Forrest, M. Isidora. Offering to Isis: Knowing the Goddess Through Her Sacred Symbols. St. Paul: Llewellyn Publications, 2005. (Rose entry: page 258-259)

[2] J. Gwyn Griffiths. Apuleius of Madaurus: The Isis-Book: (Metamorphoses, Book XI) (Brill, 1975), pp 159–161.

[3] Capron, Laurent. “Déclarations fiscales du Temple de Soknopaiou Nêsos: éléments nouveaux,” in Zeitschrift für Papyrologie und Epigraphik. Bd. 165, Dr. Rudolf Habelt GmbH, Bonn (Germany). (2008), pp. 142. 13 days.

Perpillou-Thomas, Francoise. Fêtes d’Egypte ptolémaïque et romaine, d’après la documentation papyrologique grecque. (Studia Hellenistica Series 31). (Peeters Publishers, 1993),127. From the Papyrus of Oxyrhynchos LII 3694. 12 day festival.

[4]Capron, Laurent. “Déclarations fiscales du Temple de Soknopaiou Nêsos: éléments nouveaux,” in Zeitschrift für Papyrologie und Epigraphik. Bd. 165, Dr. Rudolf Habelt GmbH, Bonn (Germany). (2008), pp. 142. 13 days.

Perpillou-Thomas, Francoise. Fêtes d’Egypte ptolémaïque et romaine, d’après la documentation papyrologique grecque. (Studia Hellenistica Series 31). (Peeters Publishers, 1993),127. From the Papyrus of Oxyrhynchos LII 3694. 12 day festival. Hekster, Olivier. Rome and its Empire, AD 193-284. (Edinburgh University Press, 2008), 128. From the Feridale Duranum Calendar from the reign of Severus Alexander.

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Isian News and Isis-Seshat!

My Poem “The Charge of the Goddess Aset” was published in Isian News: the Journal of the Fellowship of Isis.  Here is the link to the 10th Anniversary issue:  Isian News Brigantia 2019.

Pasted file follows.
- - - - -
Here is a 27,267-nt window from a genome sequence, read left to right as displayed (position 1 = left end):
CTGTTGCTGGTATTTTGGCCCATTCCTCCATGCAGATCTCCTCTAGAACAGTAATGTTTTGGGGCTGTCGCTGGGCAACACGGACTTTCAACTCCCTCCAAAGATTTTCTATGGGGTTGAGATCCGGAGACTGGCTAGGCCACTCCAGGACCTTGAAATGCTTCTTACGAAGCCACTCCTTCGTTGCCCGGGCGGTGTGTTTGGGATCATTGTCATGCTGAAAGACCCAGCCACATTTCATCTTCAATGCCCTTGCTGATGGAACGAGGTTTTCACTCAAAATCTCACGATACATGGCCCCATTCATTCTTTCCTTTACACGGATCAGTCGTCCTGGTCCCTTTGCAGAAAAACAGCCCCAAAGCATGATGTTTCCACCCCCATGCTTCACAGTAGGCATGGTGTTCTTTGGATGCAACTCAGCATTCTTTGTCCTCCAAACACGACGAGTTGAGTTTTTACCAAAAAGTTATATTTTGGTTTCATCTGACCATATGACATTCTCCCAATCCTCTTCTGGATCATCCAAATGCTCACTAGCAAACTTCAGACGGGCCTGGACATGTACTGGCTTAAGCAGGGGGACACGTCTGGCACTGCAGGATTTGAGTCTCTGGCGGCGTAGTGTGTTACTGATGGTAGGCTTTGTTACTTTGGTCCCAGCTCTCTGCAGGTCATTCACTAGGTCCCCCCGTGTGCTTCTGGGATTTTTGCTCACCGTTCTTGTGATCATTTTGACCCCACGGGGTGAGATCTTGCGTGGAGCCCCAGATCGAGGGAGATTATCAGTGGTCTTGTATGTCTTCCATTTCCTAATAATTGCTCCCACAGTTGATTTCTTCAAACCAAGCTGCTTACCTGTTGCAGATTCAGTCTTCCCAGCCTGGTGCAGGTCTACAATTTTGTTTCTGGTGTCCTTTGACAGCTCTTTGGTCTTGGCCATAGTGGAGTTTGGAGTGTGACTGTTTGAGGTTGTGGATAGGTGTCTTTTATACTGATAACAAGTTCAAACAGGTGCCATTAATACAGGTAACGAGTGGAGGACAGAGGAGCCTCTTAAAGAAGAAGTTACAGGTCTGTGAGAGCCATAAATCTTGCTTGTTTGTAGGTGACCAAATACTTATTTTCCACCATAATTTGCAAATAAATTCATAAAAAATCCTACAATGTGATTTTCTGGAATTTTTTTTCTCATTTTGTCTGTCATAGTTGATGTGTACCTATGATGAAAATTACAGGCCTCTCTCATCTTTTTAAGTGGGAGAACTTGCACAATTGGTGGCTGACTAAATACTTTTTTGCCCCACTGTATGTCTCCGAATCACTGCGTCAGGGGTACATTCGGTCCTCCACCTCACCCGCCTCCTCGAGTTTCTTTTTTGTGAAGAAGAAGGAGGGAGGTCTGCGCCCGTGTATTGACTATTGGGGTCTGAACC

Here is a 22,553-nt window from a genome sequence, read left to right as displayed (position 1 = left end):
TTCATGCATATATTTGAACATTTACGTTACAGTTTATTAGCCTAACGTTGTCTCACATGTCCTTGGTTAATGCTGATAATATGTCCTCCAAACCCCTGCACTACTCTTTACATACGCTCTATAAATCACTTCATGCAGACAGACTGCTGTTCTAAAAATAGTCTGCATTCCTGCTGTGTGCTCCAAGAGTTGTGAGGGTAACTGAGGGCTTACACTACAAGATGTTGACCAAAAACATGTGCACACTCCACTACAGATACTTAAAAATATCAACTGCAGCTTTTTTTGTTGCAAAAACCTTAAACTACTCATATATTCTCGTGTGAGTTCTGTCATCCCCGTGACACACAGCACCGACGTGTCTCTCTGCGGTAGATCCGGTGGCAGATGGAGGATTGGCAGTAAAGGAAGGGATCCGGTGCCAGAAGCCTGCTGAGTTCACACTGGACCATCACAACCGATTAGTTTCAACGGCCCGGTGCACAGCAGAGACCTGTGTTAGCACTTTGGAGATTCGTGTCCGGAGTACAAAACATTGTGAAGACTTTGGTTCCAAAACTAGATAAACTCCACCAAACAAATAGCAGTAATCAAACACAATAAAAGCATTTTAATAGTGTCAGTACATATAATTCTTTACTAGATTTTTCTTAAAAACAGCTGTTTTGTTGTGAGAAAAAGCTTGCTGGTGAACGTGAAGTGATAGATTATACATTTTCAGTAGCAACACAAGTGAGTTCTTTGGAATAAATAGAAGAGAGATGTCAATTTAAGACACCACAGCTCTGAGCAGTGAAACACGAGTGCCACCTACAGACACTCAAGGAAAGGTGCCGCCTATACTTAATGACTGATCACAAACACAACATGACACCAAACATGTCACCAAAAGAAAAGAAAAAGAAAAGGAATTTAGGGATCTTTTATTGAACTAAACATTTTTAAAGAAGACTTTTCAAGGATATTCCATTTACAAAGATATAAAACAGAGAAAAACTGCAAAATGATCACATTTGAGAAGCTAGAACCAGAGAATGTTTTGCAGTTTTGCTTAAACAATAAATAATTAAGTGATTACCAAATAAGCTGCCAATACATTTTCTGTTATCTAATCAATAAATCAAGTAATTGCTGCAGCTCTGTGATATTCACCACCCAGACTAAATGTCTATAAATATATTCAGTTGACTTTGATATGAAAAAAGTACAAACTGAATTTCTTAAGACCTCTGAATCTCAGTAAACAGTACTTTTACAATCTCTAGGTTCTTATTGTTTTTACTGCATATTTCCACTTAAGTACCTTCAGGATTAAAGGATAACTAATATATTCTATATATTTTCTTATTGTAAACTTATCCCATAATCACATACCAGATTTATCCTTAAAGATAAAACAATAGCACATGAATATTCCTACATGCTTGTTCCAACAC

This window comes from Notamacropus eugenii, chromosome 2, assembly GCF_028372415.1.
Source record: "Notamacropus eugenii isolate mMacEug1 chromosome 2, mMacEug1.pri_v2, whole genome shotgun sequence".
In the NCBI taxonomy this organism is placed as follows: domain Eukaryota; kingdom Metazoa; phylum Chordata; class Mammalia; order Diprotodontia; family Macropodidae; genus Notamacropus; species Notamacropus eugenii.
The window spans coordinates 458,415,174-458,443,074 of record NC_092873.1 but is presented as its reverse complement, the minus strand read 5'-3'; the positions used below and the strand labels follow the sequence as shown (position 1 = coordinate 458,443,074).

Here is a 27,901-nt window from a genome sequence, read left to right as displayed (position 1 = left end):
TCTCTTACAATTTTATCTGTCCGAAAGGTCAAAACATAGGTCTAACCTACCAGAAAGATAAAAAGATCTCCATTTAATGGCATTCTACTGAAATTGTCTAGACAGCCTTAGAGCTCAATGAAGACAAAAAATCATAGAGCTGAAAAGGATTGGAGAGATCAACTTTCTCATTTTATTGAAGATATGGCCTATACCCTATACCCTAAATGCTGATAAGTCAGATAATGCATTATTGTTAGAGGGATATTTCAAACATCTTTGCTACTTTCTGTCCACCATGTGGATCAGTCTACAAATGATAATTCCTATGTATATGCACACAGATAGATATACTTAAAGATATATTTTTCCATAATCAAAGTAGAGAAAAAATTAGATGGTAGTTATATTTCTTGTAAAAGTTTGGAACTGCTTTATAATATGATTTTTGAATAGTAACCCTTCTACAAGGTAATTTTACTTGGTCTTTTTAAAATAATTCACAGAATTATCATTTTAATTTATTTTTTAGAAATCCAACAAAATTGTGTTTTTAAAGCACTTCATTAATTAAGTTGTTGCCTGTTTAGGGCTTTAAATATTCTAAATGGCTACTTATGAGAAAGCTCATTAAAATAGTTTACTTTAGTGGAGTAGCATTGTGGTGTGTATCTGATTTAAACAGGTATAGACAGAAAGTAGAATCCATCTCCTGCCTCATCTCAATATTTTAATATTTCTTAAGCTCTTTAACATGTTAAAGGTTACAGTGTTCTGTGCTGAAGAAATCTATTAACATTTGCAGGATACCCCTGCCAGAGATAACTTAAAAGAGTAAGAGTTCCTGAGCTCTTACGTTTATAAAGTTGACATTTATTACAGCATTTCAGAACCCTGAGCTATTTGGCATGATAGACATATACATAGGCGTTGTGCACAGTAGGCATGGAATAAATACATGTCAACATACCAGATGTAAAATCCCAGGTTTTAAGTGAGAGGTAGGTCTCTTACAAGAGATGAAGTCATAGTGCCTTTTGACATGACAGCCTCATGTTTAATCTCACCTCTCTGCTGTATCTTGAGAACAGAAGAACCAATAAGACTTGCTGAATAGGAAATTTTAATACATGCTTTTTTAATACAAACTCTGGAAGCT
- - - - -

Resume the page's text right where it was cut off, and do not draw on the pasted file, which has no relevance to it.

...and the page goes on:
Another poem of mine was published in Isis-Seshat: Quarterly Journal of the Fellowship of Isis.  Here is the link to that:  Isis-Seshat Winter 2018/19.

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Mother of Magic is Available!

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Cover by Andrew Meit

Mother of Magic is now available for purchase in Paperback and PDF formats from Lulu.  Amazon Kindle will take up to 72 hours to be available.  And the paperback on Amazon will take even longer.

Purchase Paperback from Lulu here:  Mother of Magic

Purchase PDF from Lulu here:  Mother of Magic PDF 

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Accordingly

Accordingly

by Chelsea Luellon Bolton

God is not your plaything

God is not your avatar

We breathe and move through you

We are  a part of your soul

as Our names are in them;

as those who made your Ba, your Eternal Soul

Your Ka, your Life-Essence

Your Khat, your Physical Body

Your Ib, your heart

Your Shadow,  your Shadow-Self

Your essence contains the Gods

So treat yourself accordingly.

Aset Luminous, Auset Luminous, Isis Luminous, Aset Neferset, Auset Neferset, Isis Nepherses, Aset of Pharos Lighthouse, Auset of Pharos Lighthouse, Isis Pharia, Aset, Auset, Isis, Aset-Serqet, Auset-Serqet, Isis-Selkis, Candles and Lamps, Devotional Practice, Nebet Het, Nephthys, Ra, Shrine, Wepwawet, Yinepu, Anubis

Shrine Pictures

So, I had a small get together at my house to honor Aset (Isis), Wepwawet, and Yinepu (Anubis).  My friend M. took these pictures and  she gave me permission to post them here.

Continue reading “Shrine Pictures”